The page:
Interpreting My Measurements

Measurements are an important part of any speaker review. They give us something to talk about besides my own subjective opinions of sound quality. They help to verify with some degree of confidence that my ears aren’t lying to me, and they allow a quantification of speaker performance. Of course, they are also very hard to do. Not only do you need the appropriate gear, you need the appropriate software and appropriate room to do it all correctly. Right now, I have none of those things. I do have a good microphone, and a room which is acoustically “not horrible”. There are bookshelves in three corners,  a desk in the other, curtains on three walls and an open door on the other. The ceiling has a fan and the floor is carpeted. The loudest reflections and standing waves are pretty mitigated here.  There are plenty of room nulls as you will see, but they do not distract from understanding the sound of a particular speaker at the level of nuance we deal with here. However, in order to make sure the direct path from the speaker dominates by enough, I keep the microphone 2 meters away from the speaker.  Software, on the other hand, is something I can take care of. By education and profession, designing the types of software a procedures to generate these kinds of measurements is second nature to me. If some of that went over your head don’t worry, I’m just trying to say I’m doing the best I can with a difficult problem.

Logarithmic Scalings

When dealing with sound, two quantities are often expressed on logarithmic scales, frequency and amplitude. With frequency, the explanation is pretty simple. When we talk about about frequency in the context of music, it is interchangeable with the tone of a note. Every dot on a musical scale is telling you “play this frequency for this long”. Now, when dealing with notes, the distance between each semitone is not constant. So while one octave may go from 220Hz to 440Hz, the next one goes from 440Hz to 880Hz. If we choose to display frequency so that each octave takes up the same amount of space on an axis, it is equivalent to spacing the frequencies by their logarithm, rather than their actual value. This means that the area given to frequencies between 100Hz and 1000Hz takes up just as much space as frequencies between 1000Hz and 10,000 Hz. Likewise, amplitude measurements are done in decibels, simply because the values are so loud, measuring them by the number of zeros behind the sound pressure is more useful than the actual value.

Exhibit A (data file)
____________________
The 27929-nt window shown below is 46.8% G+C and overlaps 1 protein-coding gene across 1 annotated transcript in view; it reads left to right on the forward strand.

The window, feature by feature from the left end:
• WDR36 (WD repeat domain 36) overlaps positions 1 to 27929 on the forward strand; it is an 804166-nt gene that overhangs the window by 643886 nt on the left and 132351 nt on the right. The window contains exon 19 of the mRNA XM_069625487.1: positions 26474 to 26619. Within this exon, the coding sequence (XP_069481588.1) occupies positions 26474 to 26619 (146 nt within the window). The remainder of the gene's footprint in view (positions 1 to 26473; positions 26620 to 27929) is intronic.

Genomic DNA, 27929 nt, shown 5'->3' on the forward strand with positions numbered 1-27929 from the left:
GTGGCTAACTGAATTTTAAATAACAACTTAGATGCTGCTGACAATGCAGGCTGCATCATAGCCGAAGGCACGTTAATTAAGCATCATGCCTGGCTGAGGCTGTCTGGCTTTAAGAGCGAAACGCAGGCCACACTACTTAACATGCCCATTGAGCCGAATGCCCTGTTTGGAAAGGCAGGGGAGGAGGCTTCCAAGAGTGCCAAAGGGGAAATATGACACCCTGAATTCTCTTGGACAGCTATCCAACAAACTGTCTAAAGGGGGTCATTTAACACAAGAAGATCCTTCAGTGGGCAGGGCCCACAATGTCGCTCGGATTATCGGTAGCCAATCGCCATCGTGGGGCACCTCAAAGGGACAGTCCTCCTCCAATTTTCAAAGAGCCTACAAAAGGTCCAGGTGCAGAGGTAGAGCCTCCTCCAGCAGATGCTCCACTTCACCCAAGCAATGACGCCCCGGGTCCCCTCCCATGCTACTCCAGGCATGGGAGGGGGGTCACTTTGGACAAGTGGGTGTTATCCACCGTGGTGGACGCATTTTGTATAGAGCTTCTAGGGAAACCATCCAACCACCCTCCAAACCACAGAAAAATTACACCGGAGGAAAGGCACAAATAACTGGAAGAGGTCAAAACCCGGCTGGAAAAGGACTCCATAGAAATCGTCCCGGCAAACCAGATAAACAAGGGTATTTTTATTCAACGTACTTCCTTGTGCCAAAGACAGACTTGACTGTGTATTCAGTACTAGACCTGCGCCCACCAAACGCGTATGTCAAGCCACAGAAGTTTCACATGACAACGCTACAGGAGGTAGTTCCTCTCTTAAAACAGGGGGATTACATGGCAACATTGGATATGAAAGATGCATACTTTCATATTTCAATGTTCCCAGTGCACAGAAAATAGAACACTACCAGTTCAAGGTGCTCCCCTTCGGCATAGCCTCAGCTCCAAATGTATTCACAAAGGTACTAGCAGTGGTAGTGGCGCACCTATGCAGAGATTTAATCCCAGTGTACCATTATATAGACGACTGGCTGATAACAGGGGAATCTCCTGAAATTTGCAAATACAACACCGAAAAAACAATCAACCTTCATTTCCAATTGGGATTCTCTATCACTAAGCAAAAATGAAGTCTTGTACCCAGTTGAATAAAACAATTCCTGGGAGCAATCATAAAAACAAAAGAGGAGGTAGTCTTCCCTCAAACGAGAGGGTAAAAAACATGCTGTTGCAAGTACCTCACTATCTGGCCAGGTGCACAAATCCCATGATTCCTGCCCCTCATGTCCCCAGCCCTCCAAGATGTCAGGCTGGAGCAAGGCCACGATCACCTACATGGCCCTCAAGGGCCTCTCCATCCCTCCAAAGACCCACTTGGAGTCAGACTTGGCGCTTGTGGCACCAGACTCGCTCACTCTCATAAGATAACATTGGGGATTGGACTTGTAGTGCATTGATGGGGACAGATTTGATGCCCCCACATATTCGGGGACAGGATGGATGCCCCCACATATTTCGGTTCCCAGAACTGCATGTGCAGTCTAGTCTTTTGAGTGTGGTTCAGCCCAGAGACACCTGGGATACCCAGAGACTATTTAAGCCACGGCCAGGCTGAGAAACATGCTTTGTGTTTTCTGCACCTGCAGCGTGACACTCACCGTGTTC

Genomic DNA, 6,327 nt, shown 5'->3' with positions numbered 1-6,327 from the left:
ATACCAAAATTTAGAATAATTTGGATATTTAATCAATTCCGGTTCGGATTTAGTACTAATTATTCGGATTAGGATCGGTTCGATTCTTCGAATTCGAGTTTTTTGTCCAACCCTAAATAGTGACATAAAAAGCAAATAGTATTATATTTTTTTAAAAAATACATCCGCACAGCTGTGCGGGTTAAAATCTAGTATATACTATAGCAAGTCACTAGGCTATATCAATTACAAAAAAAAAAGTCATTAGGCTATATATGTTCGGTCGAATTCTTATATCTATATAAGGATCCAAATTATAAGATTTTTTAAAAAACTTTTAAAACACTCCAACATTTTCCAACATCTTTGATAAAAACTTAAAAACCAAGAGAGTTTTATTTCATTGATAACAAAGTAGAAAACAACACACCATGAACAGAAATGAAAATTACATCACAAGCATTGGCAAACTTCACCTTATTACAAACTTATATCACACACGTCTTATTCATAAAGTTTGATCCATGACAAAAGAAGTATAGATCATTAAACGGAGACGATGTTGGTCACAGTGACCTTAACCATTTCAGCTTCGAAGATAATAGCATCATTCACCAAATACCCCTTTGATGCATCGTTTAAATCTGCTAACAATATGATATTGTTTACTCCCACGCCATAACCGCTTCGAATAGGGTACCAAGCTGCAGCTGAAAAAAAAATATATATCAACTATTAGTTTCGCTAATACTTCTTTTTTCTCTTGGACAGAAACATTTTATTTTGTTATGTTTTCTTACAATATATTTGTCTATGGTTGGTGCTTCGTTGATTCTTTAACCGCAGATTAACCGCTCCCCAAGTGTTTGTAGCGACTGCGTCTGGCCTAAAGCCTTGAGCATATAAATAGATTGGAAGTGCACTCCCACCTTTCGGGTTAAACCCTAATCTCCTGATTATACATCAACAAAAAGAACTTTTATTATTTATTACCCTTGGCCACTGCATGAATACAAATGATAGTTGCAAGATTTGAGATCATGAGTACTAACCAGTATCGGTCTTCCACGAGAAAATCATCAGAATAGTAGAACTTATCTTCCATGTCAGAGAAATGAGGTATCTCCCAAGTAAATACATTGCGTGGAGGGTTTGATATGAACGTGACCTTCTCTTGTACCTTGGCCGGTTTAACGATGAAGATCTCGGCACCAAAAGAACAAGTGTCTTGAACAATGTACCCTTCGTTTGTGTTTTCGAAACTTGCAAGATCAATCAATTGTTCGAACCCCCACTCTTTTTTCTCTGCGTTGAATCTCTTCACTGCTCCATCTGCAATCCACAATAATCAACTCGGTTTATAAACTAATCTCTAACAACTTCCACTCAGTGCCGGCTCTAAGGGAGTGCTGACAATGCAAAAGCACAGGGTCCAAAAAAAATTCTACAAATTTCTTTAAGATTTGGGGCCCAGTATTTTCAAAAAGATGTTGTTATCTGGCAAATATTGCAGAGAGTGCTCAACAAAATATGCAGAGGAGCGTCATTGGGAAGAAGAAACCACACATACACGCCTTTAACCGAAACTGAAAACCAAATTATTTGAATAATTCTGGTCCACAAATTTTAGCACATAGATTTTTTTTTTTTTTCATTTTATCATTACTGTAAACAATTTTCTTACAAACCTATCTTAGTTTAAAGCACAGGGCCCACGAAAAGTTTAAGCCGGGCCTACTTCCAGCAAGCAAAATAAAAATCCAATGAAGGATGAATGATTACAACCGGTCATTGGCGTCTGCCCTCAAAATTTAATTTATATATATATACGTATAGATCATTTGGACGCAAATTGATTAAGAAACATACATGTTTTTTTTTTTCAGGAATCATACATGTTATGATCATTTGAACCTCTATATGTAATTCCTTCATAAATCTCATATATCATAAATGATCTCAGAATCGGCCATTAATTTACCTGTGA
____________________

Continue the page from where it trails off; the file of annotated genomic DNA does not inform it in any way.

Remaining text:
Chirp Response

The first test I run with each speaker is to play a chirp signal. A chirp signal starts at one frequency and continuously moves towards another. I’ve done my chirp signals so they advance logarithmically in frequency, they spend an equal amount of time in every octave. Since I know what the sound wave looks like at any given time from my microphone, and I know what frequency is being played at any given time, I can estimate how loud the speaker is playing any arbitrary frequency. That’s exactly what the blue curve in the below graph is, my estimate of how loud a sound the speaker is making if I put out a constant level at different frequencies.

Pink Noise Response

Pink Noise is a term for noise which has equal energy in every octave, and every fraction of an octave at all times. So rather than go and play a single frequency at a time and figure out how loud it is, we record every frequency at all times, then look and see how much energy was in each band (in my measurements 1/12th of an octave, aka one for each musical note). Both this and the chirp response are valid ways of measuring a speaker’s characteristics. Its obvious how close the measurements between the two cases are. The reason to use both is they are two different ways of arriving at the same answer, if they disagree, finding out why is important to know. Looking at the response below, there is a large outlier at 56Hz from the pink noise and not the chirp. This is from my room heater, and it shows one of the weaknesses of the pink noise response, constant background noise increases the output of the filters. Conversely, transients affect the chirp response while the pink noise response is robust to them. That’s why you do them both.


Chirp Image

The best way to understand how a signal changes with time is through a spectrogram. It takes segments of time in the signal and looks at what is going on in frequency. Its then plotted as an image where changes in the frequency content of the signal can be easily observed with time. While not a standard test for speaker measurements, its interesting to look at and see what can be found. The diagonal line running through the image is the chirp signal. It’s ups and downs follow the blue curve above. The horizontal patterns represent things happening throughout the test, in this case, my heating system. The thin diagonal line above the chirp is distortion, in this case third harmonic. My suspicion is this is an artifact from the amplifier during the crossover.


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